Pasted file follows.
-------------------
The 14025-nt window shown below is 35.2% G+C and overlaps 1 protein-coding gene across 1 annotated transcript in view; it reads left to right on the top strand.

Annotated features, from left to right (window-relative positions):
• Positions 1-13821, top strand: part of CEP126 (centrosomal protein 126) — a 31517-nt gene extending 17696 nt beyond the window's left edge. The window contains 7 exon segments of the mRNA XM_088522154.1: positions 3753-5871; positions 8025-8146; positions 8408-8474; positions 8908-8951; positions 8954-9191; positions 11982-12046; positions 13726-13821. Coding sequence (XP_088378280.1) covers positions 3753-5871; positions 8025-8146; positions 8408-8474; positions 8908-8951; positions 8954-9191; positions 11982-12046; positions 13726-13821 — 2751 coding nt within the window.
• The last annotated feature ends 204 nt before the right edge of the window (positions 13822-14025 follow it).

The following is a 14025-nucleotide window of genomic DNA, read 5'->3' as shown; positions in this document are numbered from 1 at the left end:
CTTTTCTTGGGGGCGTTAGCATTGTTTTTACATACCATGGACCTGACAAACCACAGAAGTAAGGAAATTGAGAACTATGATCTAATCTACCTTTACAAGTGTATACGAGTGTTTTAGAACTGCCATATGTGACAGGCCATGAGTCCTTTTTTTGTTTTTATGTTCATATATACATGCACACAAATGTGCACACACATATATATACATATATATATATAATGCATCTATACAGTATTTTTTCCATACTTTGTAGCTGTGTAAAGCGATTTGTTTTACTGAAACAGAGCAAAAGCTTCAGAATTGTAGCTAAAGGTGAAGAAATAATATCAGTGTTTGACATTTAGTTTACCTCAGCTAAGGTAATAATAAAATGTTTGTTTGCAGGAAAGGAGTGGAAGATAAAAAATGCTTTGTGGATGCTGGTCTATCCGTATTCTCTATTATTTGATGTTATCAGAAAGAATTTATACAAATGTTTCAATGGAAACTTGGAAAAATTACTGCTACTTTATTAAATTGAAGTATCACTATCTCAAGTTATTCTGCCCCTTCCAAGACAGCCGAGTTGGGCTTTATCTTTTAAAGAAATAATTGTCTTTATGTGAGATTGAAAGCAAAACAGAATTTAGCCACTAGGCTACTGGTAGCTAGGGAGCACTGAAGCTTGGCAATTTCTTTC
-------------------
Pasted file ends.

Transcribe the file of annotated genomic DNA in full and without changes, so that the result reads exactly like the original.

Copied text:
The 14025-nt window shown below is 35.2% G+C and overlaps 1 protein-coding gene across 1 annotated transcript in view; it reads left to right on the top strand.

Annotated features, from left to right (window-relative positions):
• Positions 1-13821, top strand: part of CEP126 (centrosomal protein 126) — a 31517-nt gene extending 17696 nt beyond the window's left edge. The window contains 7 exon segments of the mRNA XM_088522154.1: positions 3753-5871; positions 8025-8146; positions 8408-8474; positions 8908-8951; positions 8954-9191; positions 11982-12046; positions 13726-13821. Coding sequence (XP_088378280.1) covers positions 3753-5871; positions 8025-8146; positions 8408-8474; positions 8908-8951; positions 8954-9191; positions 11982-12046; positions 13726-13821 — 2751 coding nt within the window.
• The last annotated feature ends 204 nt before the right edge of the window (positions 13822-14025 follow it).

The following is a 14025-nucleotide window of genomic DNA, read 5'->3' as shown; positions in this document are numbered from 1 at the left end:
CTTTTCTTGGGGGCGTTAGCATTGTTTTTACATACCATGGACCTGACAAACCACAGAAGTAAGGAAATTGAGAACTATGATCTAATCTACCTTTACAAGTGTATACGAGTGTTTTAGAACTGCCATATGTGACAGGCCATGAGTCCTTTTTTTGTTTTTATGTTCATATATACATGCACACAAATGTGCACACACATATATATACATATATATATATAATGCATCTATACAGTATTTTTTCCATACTTTGTAGCTGTGTAAAGCGATTTGTTTTACTGAAACAGAGCAAAAGCTTCAGAATTGTAGCTAAAGGTGAAGAAATAATATCAGTGTTTGACATTTAGTTTACCTCAGCTAAGGTAATAATAAAATGTTTGTTTGCAGGAAAGGAGTGGAAGATAAAAAATGCTTTGTGGATGCTGGTCTATCCGTATTCTCTATTATTTGATGTTATCAGAAAGAATTTATACAAATGTTTCAATGGAAACTTGGAAAAATTACTGCTACTTTATTAAATTGAAGTATCACTATCTCAAGTTATTCTGCCCCTTCCAAGACAGCCGAGTTGGGCTTTATCTTTTAAAGAAATAATTGTCTTTATGTGAGATTGAAAGCAAAACAGAATTTAGCCACTAGGCTACTGGTAGCTAGGGAGCACTGAAGCTTGGCAATTTCTTTC